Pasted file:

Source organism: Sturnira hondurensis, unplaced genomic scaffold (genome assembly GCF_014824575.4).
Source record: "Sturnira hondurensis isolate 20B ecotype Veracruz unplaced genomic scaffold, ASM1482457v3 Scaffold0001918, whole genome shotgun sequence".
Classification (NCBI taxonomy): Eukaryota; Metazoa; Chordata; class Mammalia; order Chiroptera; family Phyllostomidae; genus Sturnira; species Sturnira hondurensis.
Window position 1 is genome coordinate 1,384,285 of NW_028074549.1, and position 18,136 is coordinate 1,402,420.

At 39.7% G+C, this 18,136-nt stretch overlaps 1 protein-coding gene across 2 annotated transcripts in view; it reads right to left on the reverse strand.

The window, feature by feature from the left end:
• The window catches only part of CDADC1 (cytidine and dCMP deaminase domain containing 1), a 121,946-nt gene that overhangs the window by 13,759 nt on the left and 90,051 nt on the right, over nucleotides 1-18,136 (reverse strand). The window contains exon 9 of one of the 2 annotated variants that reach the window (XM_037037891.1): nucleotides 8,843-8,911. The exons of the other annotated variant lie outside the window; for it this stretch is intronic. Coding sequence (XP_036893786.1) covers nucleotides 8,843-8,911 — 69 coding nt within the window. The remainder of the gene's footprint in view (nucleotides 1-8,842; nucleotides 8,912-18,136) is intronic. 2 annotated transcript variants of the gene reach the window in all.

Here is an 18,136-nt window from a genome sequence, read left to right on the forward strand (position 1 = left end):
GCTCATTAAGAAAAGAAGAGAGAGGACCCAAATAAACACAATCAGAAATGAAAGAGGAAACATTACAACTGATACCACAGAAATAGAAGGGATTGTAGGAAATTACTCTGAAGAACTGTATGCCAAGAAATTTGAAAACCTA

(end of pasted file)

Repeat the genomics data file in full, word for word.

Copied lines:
Source organism: Sturnira hondurensis, unplaced genomic scaffold (genome assembly GCF_014824575.4).
Source record: "Sturnira hondurensis isolate 20B ecotype Veracruz unplaced genomic scaffold, ASM1482457v3 Scaffold0001918, whole genome shotgun sequence".
Classification (NCBI taxonomy): Eukaryota; Metazoa; Chordata; class Mammalia; order Chiroptera; family Phyllostomidae; genus Sturnira; species Sturnira hondurensis.
Window position 1 is genome coordinate 1,384,285 of NW_028074549.1, and position 18,136 is coordinate 1,402,420.

At 39.7% G+C, this 18,136-nt stretch overlaps 1 protein-coding gene across 2 annotated transcripts in view; it reads right to left on the reverse strand.

The window, feature by feature from the left end:
• The window catches only part of CDADC1 (cytidine and dCMP deaminase domain containing 1), a 121,946-nt gene that overhangs the window by 13,759 nt on the left and 90,051 nt on the right, over nucleotides 1-18,136 (reverse strand). The window contains exon 9 of one of the 2 annotated variants that reach the window (XM_037037891.1): nucleotides 8,843-8,911. The exons of the other annotated variant lie outside the window; for it this stretch is intronic. Coding sequence (XP_036893786.1) covers nucleotides 8,843-8,911 — 69 coding nt within the window. The remainder of the gene's footprint in view (nucleotides 1-8,842; nucleotides 8,912-18,136) is intronic. 2 annotated transcript variants of the gene reach the window in all.

Here is an 18,136-nt window from a genome sequence, read left to right on the forward strand (position 1 = left end):
GCTCATTAAGAAAAGAAGAGAGAGGACCCAAATAAACACAATCAGAAATGAAAGAGGAAACATTACAACTGATACCACAGAAATAGAAGGGATTGTAGGAAATTACTCTGAAGAACTGTATGCCAAGAAATTTGAAAACCTA